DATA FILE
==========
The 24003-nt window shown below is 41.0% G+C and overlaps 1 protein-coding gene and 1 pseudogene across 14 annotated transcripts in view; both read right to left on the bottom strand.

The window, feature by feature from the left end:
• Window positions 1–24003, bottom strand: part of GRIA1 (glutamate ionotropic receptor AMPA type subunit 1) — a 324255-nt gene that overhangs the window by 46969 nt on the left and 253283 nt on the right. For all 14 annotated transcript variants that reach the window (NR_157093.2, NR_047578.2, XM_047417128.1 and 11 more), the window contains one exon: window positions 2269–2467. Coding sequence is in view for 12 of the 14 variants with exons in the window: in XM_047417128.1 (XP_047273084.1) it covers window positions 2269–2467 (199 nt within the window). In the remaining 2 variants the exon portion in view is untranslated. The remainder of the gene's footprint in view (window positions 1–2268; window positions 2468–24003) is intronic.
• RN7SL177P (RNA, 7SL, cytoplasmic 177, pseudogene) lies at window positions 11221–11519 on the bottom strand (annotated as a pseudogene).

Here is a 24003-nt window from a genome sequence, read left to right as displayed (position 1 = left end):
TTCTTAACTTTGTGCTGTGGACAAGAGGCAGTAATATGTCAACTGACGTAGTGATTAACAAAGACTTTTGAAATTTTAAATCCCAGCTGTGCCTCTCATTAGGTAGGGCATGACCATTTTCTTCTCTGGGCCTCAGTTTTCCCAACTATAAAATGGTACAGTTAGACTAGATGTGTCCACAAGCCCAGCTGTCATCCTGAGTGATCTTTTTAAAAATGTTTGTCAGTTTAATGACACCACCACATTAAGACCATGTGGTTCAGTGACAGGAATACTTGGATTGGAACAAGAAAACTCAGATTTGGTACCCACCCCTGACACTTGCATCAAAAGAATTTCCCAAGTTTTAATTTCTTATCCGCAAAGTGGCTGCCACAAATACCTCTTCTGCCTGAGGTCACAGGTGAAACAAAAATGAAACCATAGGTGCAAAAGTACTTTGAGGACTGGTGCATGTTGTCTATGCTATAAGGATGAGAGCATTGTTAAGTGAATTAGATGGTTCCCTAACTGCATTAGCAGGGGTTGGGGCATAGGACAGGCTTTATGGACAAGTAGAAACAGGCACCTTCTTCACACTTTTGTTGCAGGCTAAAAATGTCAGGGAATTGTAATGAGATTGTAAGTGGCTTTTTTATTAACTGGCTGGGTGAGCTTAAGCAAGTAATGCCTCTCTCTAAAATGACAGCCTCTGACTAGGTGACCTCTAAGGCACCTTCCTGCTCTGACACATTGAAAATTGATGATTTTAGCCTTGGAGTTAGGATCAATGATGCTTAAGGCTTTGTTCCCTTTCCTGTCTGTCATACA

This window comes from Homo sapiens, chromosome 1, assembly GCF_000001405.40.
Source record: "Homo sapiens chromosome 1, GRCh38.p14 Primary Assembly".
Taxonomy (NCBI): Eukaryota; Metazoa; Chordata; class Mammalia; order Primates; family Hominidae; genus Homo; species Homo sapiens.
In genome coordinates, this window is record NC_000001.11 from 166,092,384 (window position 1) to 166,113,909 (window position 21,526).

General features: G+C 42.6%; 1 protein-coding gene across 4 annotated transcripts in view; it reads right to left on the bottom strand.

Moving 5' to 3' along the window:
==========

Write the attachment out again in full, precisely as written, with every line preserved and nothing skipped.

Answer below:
The 24003-nt window shown below is 41.0% G+C and overlaps 1 protein-coding gene and 1 pseudogene across 14 annotated transcripts in view; both read right to left on the bottom strand.

The window, feature by feature from the left end:
• Window positions 1–24003, bottom strand: part of GRIA1 (glutamate ionotropic receptor AMPA type subunit 1) — a 324255-nt gene that overhangs the window by 46969 nt on the left and 253283 nt on the right. For all 14 annotated transcript variants that reach the window (NR_157093.2, NR_047578.2, XM_047417128.1 and 11 more), the window contains one exon: window positions 2269–2467. Coding sequence is in view for 12 of the 14 variants with exons in the window: in XM_047417128.1 (XP_047273084.1) it covers window positions 2269–2467 (199 nt within the window). In the remaining 2 variants the exon portion in view is untranslated. The remainder of the gene's footprint in view (window positions 1–2268; window positions 2468–24003) is intronic.
• RN7SL177P (RNA, 7SL, cytoplasmic 177, pseudogene) lies at window positions 11221–11519 on the bottom strand (annotated as a pseudogene).

Here is a 24003-nt window from a genome sequence, read left to right as displayed (position 1 = left end):
TTCTTAACTTTGTGCTGTGGACAAGAGGCAGTAATATGTCAACTGACGTAGTGATTAACAAAGACTTTTGAAATTTTAAATCCCAGCTGTGCCTCTCATTAGGTAGGGCATGACCATTTTCTTCTCTGGGCCTCAGTTTTCCCAACTATAAAATGGTACAGTTAGACTAGATGTGTCCACAAGCCCAGCTGTCATCCTGAGTGATCTTTTTAAAAATGTTTGTCAGTTTAATGACACCACCACATTAAGACCATGTGGTTCAGTGACAGGAATACTTGGATTGGAACAAGAAAACTCAGATTTGGTACCCACCCCTGACACTTGCATCAAAAGAATTTCCCAAGTTTTAATTTCTTATCCGCAAAGTGGCTGCCACAAATACCTCTTCTGCCTGAGGTCACAGGTGAAACAAAAATGAAACCATAGGTGCAAAAGTACTTTGAGGACTGGTGCATGTTGTCTATGCTATAAGGATGAGAGCATTGTTAAGTGAATTAGATGGTTCCCTAACTGCATTAGCAGGGGTTGGGGCATAGGACAGGCTTTATGGACAAGTAGAAACAGGCACCTTCTTCACACTTTTGTTGCAGGCTAAAAATGTCAGGGAATTGTAATGAGATTGTAAGTGGCTTTTTTATTAACTGGCTGGGTGAGCTTAAGCAAGTAATGCCTCTCTCTAAAATGACAGCCTCTGACTAGGTGACCTCTAAGGCACCTTCCTGCTCTGACACATTGAAAATTGATGATTTTAGCCTTGGAGTTAGGATCAATGATGCTTAAGGCTTTGTTCCCTTTCCTGTCTGTCATACA

This window comes from Homo sapiens, chromosome 1, assembly GCF_000001405.40.
Source record: "Homo sapiens chromosome 1, GRCh38.p14 Primary Assembly".
Taxonomy (NCBI): Eukaryota; Metazoa; Chordata; class Mammalia; order Primates; family Hominidae; genus Homo; species Homo sapiens.
In genome coordinates, this window is record NC_000001.11 from 166,092,384 (window position 1) to 166,113,909 (window position 21,526).

General features: G+C 42.6%; 1 protein-coding gene across 4 annotated transcripts in view; it reads right to left on the bottom strand.

Moving 5' to 3' along the window: